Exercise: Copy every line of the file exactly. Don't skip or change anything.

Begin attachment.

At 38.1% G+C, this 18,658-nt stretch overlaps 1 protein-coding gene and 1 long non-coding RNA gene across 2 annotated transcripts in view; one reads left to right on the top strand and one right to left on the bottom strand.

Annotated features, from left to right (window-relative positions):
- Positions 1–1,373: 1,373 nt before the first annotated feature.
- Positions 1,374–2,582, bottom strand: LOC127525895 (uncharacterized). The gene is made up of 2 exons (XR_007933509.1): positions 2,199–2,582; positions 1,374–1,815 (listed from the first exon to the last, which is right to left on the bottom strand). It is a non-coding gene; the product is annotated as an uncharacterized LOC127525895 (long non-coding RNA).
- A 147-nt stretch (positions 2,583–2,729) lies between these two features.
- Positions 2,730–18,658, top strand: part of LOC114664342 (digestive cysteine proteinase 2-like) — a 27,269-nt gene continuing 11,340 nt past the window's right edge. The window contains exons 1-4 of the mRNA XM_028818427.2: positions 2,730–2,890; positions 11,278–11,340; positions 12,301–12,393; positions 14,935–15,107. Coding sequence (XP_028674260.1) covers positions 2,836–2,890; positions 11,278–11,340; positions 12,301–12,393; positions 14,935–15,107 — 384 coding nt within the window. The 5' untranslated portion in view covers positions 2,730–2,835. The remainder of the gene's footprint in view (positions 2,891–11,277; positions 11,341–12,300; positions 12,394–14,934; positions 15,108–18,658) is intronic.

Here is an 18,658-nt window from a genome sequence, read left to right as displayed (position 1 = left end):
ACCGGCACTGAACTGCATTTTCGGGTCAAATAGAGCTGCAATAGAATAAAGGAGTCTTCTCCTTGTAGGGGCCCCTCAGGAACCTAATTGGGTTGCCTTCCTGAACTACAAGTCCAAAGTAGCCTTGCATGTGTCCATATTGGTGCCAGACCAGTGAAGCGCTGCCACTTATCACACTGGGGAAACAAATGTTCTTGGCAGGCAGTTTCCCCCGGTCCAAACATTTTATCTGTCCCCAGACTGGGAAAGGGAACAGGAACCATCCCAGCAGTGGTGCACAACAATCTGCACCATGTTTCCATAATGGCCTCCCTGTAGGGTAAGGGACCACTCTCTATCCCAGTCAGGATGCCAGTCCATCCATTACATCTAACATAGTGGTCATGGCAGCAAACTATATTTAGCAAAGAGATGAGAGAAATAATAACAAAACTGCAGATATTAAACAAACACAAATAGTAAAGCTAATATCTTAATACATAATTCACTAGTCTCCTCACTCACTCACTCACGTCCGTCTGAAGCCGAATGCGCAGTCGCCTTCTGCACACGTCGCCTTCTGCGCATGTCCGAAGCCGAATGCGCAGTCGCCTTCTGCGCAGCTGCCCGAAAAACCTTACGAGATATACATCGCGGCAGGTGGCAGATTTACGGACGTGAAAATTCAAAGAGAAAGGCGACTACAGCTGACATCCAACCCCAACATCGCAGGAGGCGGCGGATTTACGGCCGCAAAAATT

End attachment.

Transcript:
At 38.1% G+C, this 18,658-nt stretch overlaps 1 protein-coding gene and 1 long non-coding RNA gene across 2 annotated transcripts in view; one reads left to right on the top strand and one right to left on the bottom strand.

Annotated features, from left to right (window-relative positions):
- Positions 1–1,373: 1,373 nt before the first annotated feature.
- Positions 1,374–2,582, bottom strand: LOC127525895 (uncharacterized). The gene is made up of 2 exons (XR_007933509.1): positions 2,199–2,582; positions 1,374–1,815 (listed from the first exon to the last, which is right to left on the bottom strand). It is a non-coding gene; the product is annotated as an uncharacterized LOC127525895 (long non-coding RNA).
- A 147-nt stretch (positions 2,583–2,729) lies between these two features.
- Positions 2,730–18,658, top strand: part of LOC114664342 (digestive cysteine proteinase 2-like) — a 27,269-nt gene continuing 11,340 nt past the window's right edge. The window contains exons 1-4 of the mRNA XM_028818427.2: positions 2,730–2,890; positions 11,278–11,340; positions 12,301–12,393; positions 14,935–15,107. Coding sequence (XP_028674260.1) covers positions 2,836–2,890; positions 11,278–11,340; positions 12,301–12,393; positions 14,935–15,107 — 384 coding nt within the window. The 5' untranslated portion in view covers positions 2,730–2,835. The remainder of the gene's footprint in view (positions 2,891–11,277; positions 11,341–12,300; positions 12,394–14,934; positions 15,108–18,658) is intronic.

Here is an 18,658-nt window from a genome sequence, read left to right as displayed (position 1 = left end):
ACCGGCACTGAACTGCATTTTCGGGTCAAATAGAGCTGCAATAGAATAAAGGAGTCTTCTCCTTGTAGGGGCCCCTCAGGAACCTAATTGGGTTGCCTTCCTGAACTACAAGTCCAAAGTAGCCTTGCATGTGTCCATATTGGTGCCAGACCAGTGAAGCGCTGCCACTTATCACACTGGGGAAACAAATGTTCTTGGCAGGCAGTTTCCCCCGGTCCAAACATTTTATCTGTCCCCAGACTGGGAAAGGGAACAGGAACCATCCCAGCAGTGGTGCACAACAATCTGCACCATGTTTCCATAATGGCCTCCCTGTAGGGTAAGGGACCACTCTCTATCCCAGTCAGGATGCCAGTCCATCCATTACATCTAACATAGTGGTCATGGCAGCAAACTATATTTAGCAAAGAGATGAGAGAAATAATAACAAAACTGCAGATATTAAACAAACACAAATAGTAAAGCTAATATCTTAATACATAATTCACTAGTCTCCTCACTCACTCACTCACGTCCGTCTGAAGCCGAATGCGCAGTCGCCTTCTGCACACGTCGCCTTCTGCGCATGTCCGAAGCCGAATGCGCAGTCGCCTTCTGCGCAGCTGCCCGAAAAACCTTACGAGATATACATCGCGGCAGGTGGCAGATTTACGGACGTGAAAATTCAAAGAGAAAGGCGACTACAGCTGACATCCAACCCCAACATCGCAGGAGGCGGCGGATTTACGGCCGCAAAAATT